Describing Chemical Reactions
Chemical Reactions • A chemical reaction is the process by which one or more substances (reactants) are changed into one or more different substances (products). • According to the law of conservation of mass, the total mass of reactants must equal the total mass of products for any given chemical reaction.
• Chemical reactions are described by chemical equations. • A chemical equation represents, with symbols and formulas, the identities and relative molecular or molar amounts of the reactants and products in a chemical reactions. • Example: the following chemical equation shows that the reactant ammonium dichromate yields the products nitrogen, chromium(III) oxide, and water.
Indications of a Chemical Reaction • The following changes usually indicate a chemical reaction has occurred. • Evolution of Heat and Light – a change in matter that release energy as both heat and light is strong evidence a reaction has taken place. • Some reactions only release heat or light. • The release of heat or light by itself is not always a sign of a reaction because some physical processes also release either heat or light.
• Production of Gas – the evolution of gas bubbles when two substances are mixed is often evidence of a reaction.
• Formation of a Precipitate – if a solid appears after two solutions are mixed, a reaction has likely occurred. • A solid that is produced as a result of a reaction in solution and that separates from the solution is known as a precipitate.
• Color Change – a change in color is often an indication of a reaction.
Characteristics of Chemical Equations • The equation must represent known facts. All reactants and products must be identified. • The equation must contain the correct formulas for the reactants and products. • The law of conservation of mass must be satisfied.
Law of Conservation of Mass: The total mass of substances does not change during a chemical reaction. reactant 1 reactant 2 + total mass calcium oxide Ca. O 56. 08 g product = total mass + carbon dioxide + CO 2 Ca. CO 3 44. 00 g 100. 08 g + calcium carbonate
• A coefficient is added where necessary to equalize numbers of atoms. • A coefficient is a small whole number that appears in front of a formula in a equation. • Placing a coefficient in front of a formula specifies the number of moles of the substance (if no coefficient is written, assume 1). 2 H 2 O (l) → 2 H 2 (g) + O 2 (g) coefficient 2 moles H 2 1 mole O 2
• The first step in writing a chemical equation is to identify the facts to be represented. • A word equation is where the reactants and products are represented by words. • A word equation is qualitative. Example: methane + oxygen → carbon dioxide + water
• The next step in writing a correct chemical equation is to replace the names of the reactants and products with appropriate symbols and formulas. • A formula equation (also qualitative) represents the reactants and products of a chemical reaction by their symbols or formulas. Example: CH 4 (g) + O 2 (g) → CO 2 (g) + H 2 O (g) (not balanced) methane + oxygen → carbon dioxide + water
• To complete the process of writing a correct equation, the law of conservation of mass must be taken into account. • The relative amounts of reactants and products represented in the equation must be adjusted so that the numbers and types of atoms are the same on both sides of the equation. • The process is called balancing an equation and is carried out by inserting coefficients. Example: CH 4 (g) + O 2 (g) → CO 2 (g) + H 2 O (g) (not balanced) CH 4 (g) + 2 O 2 (g) → CO 2 (g) + 2 H 2 O (g) (balanced) coefficient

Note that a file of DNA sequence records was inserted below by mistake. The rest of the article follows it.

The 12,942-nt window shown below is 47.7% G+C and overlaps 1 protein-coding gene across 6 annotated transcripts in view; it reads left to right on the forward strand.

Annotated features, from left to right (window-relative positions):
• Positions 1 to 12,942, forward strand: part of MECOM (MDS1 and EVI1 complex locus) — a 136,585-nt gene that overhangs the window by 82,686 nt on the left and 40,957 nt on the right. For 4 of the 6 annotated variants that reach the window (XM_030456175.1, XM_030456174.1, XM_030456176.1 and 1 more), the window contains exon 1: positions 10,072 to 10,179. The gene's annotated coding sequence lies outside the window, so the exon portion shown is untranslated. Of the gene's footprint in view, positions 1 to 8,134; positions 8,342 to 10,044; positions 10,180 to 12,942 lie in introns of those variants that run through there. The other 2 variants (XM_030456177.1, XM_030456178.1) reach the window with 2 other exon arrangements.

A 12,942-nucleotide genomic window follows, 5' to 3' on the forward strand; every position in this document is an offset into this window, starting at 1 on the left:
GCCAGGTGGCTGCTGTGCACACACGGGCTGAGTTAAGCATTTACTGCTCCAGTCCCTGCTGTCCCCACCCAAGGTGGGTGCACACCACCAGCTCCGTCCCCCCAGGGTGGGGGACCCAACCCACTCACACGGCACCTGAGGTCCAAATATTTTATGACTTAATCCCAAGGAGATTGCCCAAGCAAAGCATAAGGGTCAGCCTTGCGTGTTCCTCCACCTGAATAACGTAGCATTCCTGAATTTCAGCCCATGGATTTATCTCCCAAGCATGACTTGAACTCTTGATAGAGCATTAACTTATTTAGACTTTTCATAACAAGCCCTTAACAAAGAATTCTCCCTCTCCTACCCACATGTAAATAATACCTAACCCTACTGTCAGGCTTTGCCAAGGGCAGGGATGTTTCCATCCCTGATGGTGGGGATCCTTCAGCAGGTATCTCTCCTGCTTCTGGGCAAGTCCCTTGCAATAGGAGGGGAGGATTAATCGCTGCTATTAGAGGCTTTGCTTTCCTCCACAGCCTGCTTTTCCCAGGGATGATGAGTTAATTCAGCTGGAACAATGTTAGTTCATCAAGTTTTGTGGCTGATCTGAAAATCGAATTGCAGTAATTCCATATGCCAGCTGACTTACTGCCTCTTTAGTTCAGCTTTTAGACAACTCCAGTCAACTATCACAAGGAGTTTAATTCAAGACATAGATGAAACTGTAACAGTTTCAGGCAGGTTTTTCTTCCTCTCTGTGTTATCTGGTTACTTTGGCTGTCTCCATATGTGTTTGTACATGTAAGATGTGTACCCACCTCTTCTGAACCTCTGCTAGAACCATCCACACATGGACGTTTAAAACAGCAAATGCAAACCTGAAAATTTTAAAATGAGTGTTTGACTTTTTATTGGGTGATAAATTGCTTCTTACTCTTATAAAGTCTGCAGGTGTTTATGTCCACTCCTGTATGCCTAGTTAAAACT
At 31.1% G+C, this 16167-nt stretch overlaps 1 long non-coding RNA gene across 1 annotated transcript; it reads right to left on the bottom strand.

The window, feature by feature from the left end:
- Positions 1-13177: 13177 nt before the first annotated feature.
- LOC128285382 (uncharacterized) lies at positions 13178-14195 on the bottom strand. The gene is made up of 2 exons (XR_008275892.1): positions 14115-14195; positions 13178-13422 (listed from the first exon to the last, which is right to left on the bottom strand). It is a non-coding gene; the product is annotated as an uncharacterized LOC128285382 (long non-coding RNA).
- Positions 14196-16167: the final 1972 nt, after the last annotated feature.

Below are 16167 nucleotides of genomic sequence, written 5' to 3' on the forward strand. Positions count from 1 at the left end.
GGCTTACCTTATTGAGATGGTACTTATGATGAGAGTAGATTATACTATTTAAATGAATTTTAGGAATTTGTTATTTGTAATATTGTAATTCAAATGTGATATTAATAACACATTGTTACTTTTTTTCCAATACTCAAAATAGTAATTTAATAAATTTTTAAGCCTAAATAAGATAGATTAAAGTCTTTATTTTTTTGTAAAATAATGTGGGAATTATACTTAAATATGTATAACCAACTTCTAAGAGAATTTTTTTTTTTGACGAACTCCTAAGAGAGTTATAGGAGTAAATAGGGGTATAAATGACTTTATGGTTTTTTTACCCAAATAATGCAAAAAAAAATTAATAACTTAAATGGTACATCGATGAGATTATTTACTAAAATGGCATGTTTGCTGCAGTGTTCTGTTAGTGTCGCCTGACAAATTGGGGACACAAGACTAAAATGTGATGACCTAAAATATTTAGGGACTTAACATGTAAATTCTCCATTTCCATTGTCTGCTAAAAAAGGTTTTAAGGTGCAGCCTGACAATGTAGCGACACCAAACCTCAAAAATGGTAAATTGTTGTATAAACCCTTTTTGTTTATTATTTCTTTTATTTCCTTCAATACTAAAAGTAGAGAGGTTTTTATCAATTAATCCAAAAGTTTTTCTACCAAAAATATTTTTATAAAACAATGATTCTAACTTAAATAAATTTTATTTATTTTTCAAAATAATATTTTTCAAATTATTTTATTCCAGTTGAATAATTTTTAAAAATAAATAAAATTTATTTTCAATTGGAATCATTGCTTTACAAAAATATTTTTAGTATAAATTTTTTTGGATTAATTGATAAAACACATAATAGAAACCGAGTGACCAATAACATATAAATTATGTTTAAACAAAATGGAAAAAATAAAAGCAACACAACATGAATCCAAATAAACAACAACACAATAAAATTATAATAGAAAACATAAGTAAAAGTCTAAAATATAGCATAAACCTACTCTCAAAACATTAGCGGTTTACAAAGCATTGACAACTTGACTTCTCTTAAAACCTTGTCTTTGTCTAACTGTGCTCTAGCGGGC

Balancing Chemical Equations • When balancing a chemical equation you may add coefficients in front of the compounds to balance the equation but you may NOT change the subscripts. • Changing the subscripts changes the compound.
Steps to Balancing Chemical Equations • There are four basic steps to balancing a chemical equation.
Step • Write the correct formulas for the reactants and products. DO NOT TRY TO BALANCE IT YET! You must write the correct formulas first. • And most importantly, once you write them correctly DO NOT CHANGE THE FORMULAS! Aluminum sulfate and calcium hydroxide react to produce aluminum hydroxide and calcium sulfate. Al 2(SO 4)3 + Ca(OH)2 → Al(OH)3 + Ca. SO 4
Step • Find the number of atoms of each element on the left side (reactant). • Compare those against the number of atoms of the same element on the right side (product). • You may find a t-chart helpful. Reactant 2 Al 3 S 14 O 1 Ca 2 H Al 2(SO 4)3 + Ca(OH)2 → Al(OH)3 + Ca. SO 4 Product 1 Al 1 S 7 O 1 Ca 3 H
Step • Determine where to place coefficients in front of formulas so that the left side has the same number of atoms as the right side for EACH element to balance the equation. Reactant 2 Al 3 S 14 O 18 1 Ca 3 2 H 6 Al 2(SO 4)3 + 3 Ca(OH)2 → 2 Al(OH)3 + 3 Ca. SO 4 Product 2 Al 1 31 SS 10 18 7 OO 31 Ca Ca 63 HH
• Check your answer to see if: • The number of atoms on both sides of the equation are now balanced. • The coefficients are in the lowest possible whole number ratios (reduced). Reactant Product 2 Al 3 S 18 O 3 Ca 6 H Al 2(SO 4)3 + 3 Ca(OH)2 → 2 Al(OH)3 + 3 Ca. SO 4 2 Al 3 S 18 O 3 Ca 6 H
Helpful Hints • Take one element at a time, working left to right except for H and O. Save H for next to last and O until last. • IF everything balances except for O, and there is not way to balance O with a whole number, double all the coefficients and try again. (Because O is diatomic as an element. • Polyatomic ions that exist on both sides of the equation should be balanced as independent units
Symbols Used in Chemical Equations (s) or (cr) solid or crystal (l) liquid (g) gas (aq) ∆ → in aqueous solution (dissolved in water) change in “produces” or “yields” indicating result of reaction